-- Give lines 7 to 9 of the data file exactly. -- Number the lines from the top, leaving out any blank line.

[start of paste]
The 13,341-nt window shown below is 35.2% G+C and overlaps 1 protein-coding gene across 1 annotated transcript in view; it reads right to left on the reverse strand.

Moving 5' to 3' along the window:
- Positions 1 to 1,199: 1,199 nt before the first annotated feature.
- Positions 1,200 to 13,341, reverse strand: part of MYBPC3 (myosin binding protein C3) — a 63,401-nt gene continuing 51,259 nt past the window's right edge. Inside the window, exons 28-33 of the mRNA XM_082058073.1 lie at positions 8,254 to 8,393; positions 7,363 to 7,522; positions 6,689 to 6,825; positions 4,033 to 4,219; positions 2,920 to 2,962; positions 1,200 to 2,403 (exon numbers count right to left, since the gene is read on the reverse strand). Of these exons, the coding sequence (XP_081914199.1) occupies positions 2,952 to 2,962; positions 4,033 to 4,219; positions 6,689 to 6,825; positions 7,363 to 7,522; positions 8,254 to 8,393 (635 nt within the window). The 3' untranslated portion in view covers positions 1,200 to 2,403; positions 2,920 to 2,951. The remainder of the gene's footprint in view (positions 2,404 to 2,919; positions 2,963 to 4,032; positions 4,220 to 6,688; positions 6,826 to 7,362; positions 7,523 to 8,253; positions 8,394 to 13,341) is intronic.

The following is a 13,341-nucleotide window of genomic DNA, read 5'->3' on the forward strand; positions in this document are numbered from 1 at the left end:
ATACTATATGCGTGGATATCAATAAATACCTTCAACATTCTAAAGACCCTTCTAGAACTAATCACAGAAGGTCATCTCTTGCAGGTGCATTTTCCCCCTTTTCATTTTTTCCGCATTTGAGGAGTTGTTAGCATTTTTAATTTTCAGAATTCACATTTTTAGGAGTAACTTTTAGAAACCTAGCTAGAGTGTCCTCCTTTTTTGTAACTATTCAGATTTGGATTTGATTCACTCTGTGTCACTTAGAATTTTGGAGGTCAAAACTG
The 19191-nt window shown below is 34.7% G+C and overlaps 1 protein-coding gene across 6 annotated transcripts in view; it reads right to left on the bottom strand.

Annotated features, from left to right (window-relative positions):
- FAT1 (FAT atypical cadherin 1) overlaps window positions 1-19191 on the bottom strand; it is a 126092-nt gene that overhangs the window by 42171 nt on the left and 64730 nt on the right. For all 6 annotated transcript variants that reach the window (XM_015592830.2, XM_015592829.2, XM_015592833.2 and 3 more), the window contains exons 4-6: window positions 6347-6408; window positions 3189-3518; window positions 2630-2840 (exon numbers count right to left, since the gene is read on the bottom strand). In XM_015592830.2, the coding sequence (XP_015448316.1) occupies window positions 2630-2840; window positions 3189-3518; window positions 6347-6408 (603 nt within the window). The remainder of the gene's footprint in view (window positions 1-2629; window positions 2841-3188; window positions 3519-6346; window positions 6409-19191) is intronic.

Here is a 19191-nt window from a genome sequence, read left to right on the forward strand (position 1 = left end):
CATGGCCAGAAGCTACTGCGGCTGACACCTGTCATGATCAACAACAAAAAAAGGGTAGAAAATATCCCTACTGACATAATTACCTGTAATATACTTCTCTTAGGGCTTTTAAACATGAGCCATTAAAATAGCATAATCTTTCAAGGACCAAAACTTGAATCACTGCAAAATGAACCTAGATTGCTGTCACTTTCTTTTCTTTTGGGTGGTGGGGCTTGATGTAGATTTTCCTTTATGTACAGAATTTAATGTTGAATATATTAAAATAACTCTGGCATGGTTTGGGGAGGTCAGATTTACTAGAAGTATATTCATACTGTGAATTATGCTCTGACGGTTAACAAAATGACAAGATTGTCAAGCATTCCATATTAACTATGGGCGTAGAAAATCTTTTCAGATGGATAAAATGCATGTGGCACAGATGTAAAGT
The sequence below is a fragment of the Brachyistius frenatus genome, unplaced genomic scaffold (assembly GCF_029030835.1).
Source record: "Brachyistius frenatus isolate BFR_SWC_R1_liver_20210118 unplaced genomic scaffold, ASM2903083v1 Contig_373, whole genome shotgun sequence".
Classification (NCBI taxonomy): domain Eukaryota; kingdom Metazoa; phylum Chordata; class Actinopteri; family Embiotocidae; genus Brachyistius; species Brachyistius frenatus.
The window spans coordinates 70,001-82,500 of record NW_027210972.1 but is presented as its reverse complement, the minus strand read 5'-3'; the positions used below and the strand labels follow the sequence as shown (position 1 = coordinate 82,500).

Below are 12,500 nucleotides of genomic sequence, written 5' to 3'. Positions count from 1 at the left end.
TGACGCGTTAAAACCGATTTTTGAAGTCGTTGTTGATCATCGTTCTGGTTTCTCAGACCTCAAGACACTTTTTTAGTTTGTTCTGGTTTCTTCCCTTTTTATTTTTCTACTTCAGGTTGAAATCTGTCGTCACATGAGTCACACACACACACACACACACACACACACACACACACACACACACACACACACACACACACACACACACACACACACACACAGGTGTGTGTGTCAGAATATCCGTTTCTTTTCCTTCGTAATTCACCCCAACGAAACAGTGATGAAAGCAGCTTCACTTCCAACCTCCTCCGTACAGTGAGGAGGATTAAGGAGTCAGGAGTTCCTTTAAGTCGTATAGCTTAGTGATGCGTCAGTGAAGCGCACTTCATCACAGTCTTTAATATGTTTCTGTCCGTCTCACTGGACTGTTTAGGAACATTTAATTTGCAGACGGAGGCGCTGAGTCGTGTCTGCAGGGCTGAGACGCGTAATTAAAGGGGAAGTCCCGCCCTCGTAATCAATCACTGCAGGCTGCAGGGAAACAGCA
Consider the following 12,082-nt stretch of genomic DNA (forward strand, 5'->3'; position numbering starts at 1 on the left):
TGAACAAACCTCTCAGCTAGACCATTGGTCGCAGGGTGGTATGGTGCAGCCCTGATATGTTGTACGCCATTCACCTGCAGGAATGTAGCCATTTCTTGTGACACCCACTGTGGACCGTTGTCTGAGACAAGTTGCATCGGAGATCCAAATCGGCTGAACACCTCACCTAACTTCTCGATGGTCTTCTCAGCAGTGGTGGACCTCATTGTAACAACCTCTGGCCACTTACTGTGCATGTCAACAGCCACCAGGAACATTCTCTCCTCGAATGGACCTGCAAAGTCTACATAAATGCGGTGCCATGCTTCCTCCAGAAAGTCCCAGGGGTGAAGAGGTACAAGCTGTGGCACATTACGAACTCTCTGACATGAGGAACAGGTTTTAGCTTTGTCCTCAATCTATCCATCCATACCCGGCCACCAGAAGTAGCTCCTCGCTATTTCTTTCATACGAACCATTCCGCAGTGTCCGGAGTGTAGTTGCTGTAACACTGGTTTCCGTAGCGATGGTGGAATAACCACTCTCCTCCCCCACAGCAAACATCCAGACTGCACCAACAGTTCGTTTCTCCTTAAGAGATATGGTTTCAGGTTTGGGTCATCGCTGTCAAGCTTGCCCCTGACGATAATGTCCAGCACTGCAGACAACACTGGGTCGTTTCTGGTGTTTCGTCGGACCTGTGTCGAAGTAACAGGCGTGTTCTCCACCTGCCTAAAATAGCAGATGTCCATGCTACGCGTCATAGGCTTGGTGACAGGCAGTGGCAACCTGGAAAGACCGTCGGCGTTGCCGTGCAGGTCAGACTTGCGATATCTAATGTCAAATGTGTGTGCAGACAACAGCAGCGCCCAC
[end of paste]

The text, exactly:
The 19191-nt window shown below is 34.7% G+C and overlaps 1 protein-coding gene across 6 annotated transcripts in view; it reads right to left on the bottom strand.

Annotated features, from left to right (window-relative positions):
- FAT1 (FAT atypical cadherin 1) overlaps window positions 1-19191 on the bottom strand; it is a 126092-nt gene that overhangs the window by 42171 nt on the left and 64730 nt on the right. For all 6 annotated transcript variants that reach the window (XM_015592830.2, XM_015592829.2, XM_015592833.2 and 3 more), the window contains exons 4-6: window positions 6347-6408; window positions 3189-3518; window positions 2630-2840 (exon numbers count right to left, since the gene is read on the bottom strand). In XM_015592830.2, the coding sequence (XP_015448316.1) occupies window positions 2630-2840; window positions 3189-3518; window positions 6347-6408 (603 nt within the window). The remainder of the gene's footprint in view (window positions 1-2629; window positions 2841-3188; window positions 3519-6346; window positions 6409-19191) is intronic.